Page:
Ohio State's Food Sustainability Panel
The Ohio State University has a tremendous opportunity to become a leader in addressing one of the most important challenges of our time: feeding a growing population in a manner that ensures human health; the economic viability of food producers, processors and distributors; and stewardship of the earth’s limited natural resources.
Ohio State established strategic sustainability goals to move the university toward a global model of sustainable operations and practices. University leaders have supported an initiative through the Discovery Themes to transform food systems on campus, in the community, and across Ohio and beyond to achieve food security for health.
Ohio State's Food Sustainability Panel was created to develop a strategic plan for our dining halls and other places on campus that serve food as the university seeks to move toward our goal of 40% local and sustainably sourced food by 2025. The panel’s role is to propose action items and guidelines as appropriate as the university works to achieve the sustainable food goal.
Read the September 2016 Local and Sustainable Food by 2025 Report
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Ohio State Research News
Ohio State Project Leverages Institutional Food Purchasing to Help Disadvantaged Families, Improve Nutrition in Columbus
With the support of a three-year $750,000 grant from the W.K. Kellogg Foundation, InFACT is creating a plan to develop a network of between 100 and 500 low-income families, particularly in communities of color, that could grow food and sell it to Ohio State and perhaps other institutions and businesses in the area. The goal is to provide technical assistance and training so families can start small-scale food enterprises that both supplement their income and improve their children’s nutrition.
Two conferences designed for small-farm owners will be held in Wilmington and Massillon, Ohio in March. Ohio State University Extension’s Small Farm Program is hosting the Opening Doors to Success and Living Your Small Farm Dream conferences to help small-farm owners get the maximum potential out of their businesses.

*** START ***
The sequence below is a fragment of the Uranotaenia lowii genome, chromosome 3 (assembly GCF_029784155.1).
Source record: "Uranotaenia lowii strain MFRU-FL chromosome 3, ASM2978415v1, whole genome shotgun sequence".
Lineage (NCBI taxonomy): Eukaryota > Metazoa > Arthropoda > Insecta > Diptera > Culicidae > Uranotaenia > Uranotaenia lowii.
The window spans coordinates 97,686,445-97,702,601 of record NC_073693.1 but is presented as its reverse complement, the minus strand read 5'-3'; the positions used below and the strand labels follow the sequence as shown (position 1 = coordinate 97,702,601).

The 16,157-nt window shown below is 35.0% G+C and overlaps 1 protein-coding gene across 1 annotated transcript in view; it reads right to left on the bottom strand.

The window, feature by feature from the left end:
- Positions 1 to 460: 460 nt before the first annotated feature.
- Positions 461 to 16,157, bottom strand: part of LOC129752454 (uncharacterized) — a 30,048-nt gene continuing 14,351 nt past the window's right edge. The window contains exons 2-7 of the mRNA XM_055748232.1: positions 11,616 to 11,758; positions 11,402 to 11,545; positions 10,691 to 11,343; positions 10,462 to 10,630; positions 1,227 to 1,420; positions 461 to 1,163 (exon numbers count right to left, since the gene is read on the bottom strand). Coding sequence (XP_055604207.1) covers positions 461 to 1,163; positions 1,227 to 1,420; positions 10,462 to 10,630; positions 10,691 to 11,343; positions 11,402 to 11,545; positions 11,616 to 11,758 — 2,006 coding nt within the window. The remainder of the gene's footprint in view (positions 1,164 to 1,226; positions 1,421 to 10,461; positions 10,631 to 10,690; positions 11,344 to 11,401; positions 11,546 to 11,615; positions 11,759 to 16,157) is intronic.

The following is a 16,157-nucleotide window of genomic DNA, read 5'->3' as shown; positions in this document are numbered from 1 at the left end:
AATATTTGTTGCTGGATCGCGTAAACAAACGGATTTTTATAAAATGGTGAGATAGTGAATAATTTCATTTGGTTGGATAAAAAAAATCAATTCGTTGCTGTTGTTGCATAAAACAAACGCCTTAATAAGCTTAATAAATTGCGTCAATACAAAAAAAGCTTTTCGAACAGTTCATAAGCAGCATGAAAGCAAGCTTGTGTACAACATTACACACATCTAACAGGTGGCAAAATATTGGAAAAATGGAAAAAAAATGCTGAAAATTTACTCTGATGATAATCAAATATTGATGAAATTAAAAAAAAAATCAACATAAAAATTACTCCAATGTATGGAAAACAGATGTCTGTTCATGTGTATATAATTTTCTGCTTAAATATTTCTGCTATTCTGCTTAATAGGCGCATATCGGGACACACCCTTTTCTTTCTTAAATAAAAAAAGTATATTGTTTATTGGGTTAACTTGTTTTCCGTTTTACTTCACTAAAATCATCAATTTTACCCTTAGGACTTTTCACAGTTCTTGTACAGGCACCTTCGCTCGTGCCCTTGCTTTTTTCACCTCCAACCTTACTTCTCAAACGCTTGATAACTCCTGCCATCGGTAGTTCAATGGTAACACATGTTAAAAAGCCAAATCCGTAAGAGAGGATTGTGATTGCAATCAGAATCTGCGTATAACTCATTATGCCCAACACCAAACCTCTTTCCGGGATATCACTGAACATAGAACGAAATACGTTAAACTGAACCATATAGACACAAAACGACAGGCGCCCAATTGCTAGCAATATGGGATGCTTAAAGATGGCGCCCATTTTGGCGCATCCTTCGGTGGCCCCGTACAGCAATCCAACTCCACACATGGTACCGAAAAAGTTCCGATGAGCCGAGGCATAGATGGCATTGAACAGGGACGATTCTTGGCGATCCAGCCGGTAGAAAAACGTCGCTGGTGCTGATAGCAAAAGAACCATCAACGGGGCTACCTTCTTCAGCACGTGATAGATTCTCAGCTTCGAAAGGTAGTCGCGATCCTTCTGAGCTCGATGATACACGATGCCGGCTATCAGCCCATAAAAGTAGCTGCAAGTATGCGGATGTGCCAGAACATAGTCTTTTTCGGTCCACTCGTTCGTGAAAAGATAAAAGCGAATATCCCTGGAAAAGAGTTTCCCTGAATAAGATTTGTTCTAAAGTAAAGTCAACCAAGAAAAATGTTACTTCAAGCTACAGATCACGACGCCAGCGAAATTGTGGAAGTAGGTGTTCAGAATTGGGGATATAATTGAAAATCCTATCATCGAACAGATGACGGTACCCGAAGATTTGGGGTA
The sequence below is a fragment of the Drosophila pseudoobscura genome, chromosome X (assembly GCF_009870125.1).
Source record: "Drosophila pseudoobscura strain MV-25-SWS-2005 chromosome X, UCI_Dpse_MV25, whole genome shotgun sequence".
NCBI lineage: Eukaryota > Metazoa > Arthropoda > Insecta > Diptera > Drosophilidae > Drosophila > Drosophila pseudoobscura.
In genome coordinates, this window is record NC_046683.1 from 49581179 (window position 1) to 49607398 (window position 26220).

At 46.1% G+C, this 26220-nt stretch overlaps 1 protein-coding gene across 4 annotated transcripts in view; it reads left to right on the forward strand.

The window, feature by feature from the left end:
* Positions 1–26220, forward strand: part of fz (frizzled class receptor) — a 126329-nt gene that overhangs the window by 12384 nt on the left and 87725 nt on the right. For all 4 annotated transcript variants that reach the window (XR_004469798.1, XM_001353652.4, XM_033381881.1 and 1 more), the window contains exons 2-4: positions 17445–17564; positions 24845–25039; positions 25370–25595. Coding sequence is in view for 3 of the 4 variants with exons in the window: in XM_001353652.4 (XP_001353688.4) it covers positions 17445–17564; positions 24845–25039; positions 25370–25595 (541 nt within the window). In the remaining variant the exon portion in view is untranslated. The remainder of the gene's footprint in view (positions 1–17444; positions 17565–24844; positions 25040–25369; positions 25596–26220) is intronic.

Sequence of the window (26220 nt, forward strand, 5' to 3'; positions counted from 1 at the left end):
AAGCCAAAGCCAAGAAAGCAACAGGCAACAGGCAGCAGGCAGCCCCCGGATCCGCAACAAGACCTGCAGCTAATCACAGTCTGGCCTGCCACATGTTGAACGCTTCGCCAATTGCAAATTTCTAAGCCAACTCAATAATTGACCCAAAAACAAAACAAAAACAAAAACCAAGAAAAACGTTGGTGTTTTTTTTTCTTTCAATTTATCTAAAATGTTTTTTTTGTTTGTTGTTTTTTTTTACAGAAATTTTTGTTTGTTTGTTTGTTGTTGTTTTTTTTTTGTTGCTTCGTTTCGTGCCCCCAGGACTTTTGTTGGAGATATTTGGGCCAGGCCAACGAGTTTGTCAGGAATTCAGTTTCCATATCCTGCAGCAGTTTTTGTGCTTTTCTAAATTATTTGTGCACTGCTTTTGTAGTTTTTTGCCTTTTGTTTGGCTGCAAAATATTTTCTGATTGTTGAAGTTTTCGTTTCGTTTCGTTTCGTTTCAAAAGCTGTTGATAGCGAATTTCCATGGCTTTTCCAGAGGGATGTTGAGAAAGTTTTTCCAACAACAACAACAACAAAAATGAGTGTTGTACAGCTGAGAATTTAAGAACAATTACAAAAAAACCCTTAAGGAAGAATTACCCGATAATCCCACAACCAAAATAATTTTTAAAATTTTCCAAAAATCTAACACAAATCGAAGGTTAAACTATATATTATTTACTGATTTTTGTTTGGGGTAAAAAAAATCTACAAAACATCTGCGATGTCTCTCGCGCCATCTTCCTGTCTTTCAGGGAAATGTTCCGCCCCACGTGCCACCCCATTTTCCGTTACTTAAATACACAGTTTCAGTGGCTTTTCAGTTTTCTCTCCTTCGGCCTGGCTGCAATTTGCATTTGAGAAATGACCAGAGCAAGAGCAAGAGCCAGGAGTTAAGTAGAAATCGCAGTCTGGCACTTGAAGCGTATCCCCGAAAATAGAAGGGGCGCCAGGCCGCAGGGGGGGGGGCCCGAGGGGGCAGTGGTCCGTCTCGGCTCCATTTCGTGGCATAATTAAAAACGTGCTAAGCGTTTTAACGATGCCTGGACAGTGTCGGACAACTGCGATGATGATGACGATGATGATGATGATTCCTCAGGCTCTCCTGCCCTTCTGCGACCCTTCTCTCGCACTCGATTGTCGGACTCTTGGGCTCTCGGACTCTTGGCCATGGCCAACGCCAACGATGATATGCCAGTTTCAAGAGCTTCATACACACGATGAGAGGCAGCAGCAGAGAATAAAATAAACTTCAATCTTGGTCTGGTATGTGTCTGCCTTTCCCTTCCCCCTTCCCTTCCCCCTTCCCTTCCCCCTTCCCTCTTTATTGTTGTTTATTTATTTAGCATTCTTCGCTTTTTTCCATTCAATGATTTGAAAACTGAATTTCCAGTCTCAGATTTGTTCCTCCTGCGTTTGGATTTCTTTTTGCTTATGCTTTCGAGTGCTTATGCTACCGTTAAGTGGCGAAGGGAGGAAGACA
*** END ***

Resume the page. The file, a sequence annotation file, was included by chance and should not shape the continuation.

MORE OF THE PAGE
Brian Roe and his team at Ohio State's Food Waste Collaborative are developing a smartphone app that uses photos to measure food waste. A joint project with Louisiana State University, the app compares photos of a dinner plate before and after a meal and could be used to measure how much food is left and tossed in the trash. Roe, an InFACT faculty affiliate and professor of agricultural marketing and policy, has been featured in National Geographic, Newsweek and Bloomberg News.
Even in the dead of winter, consumers can enjoy fresh tomatoes, peppers and other produce, often thanks to the bounty from greenhouses scattered across the continent. Sanja Ilic is trying to make sure those vegetables are the safest possible.
Ilic, the state food safety specialist for Ohio State University Extension, often works with growers to reduce the risk of foodborne illness associated with fresh produce.
“Sometimes there is a perception that risks are lower in greenhouses since the produce isn’t grown out in an open field,” Ilic said. “But the intensive production conditions in greenhouses — pooling water, high humidity and higher temperatures — are just the conditions that are conducive to the growth of microorganisms. And while contamination in a field would be sporadic, contamination in a greenhouse could become widespread and potentially have a greater impact.”
Worries about food waste appear to vanish when diners know scraps go to compost
Diners waste far less food when they’re schooled on the harm their leftovers can inflict on the environment. But if they know the food is going to be composted instead of dumped in a landfill, the educational benefit disappears.
When composting enters the picture, educated diners waste just as much as those who haven’t learned about shrinking landfill space, dangerous greenhouse gas emissions and water and soil pollution, a new study found.
This presents a tricky situation for policymakers figuring out how to manage food waste, because the top tactics are prevention (through education) and diversion (through composting), said lead researcher Danyi Qi, a graduate student in agricultural economics at The Ohio State University.
Read the complete release here.
About the Panel
Representatives, Feb. 2017
Kate Bartter, Director, Office of Energy and Environment
- Mikayla Bodey, USG-Public Affairs*
- Matt Brown, Planning Administrator, Franklin County Economic Development & Planning Department
Sarah Brown, President-Residence Halls Advisory Council*
Molly Calhoun, Associate VP, Student Life
Mike Folino, Associate Director, Hospital Nutrition Services, Wexner Medical Center (alternate)
Lesa Holford, Associate Director, Dining Services (alternate)
- Julie Jones, Director, Hospital Dietetics, Wexner Medical Center
- Nicholas Kawa, Department of Anthropology
Kate Larson, Residence Halls Advisory Council* (alternate)
Nicole Pierron Rasul, Program Coordinator, InFACT
Tom Reeves, Director, Energy Management and Sustainability, Student Life (alternate)
Ryan Schmiesing, Associate Provost, Academic Affairs, Assistant Dean
Colleen Spees, School of Health and Rehabilitation Services
Leslie Schaller, Program Director, ACEnet
Kareem Usher, Knowlton School of Architecture
Thelma Velez, Council of Graduate Students*
David Wituszynski, Council of Graduate Students*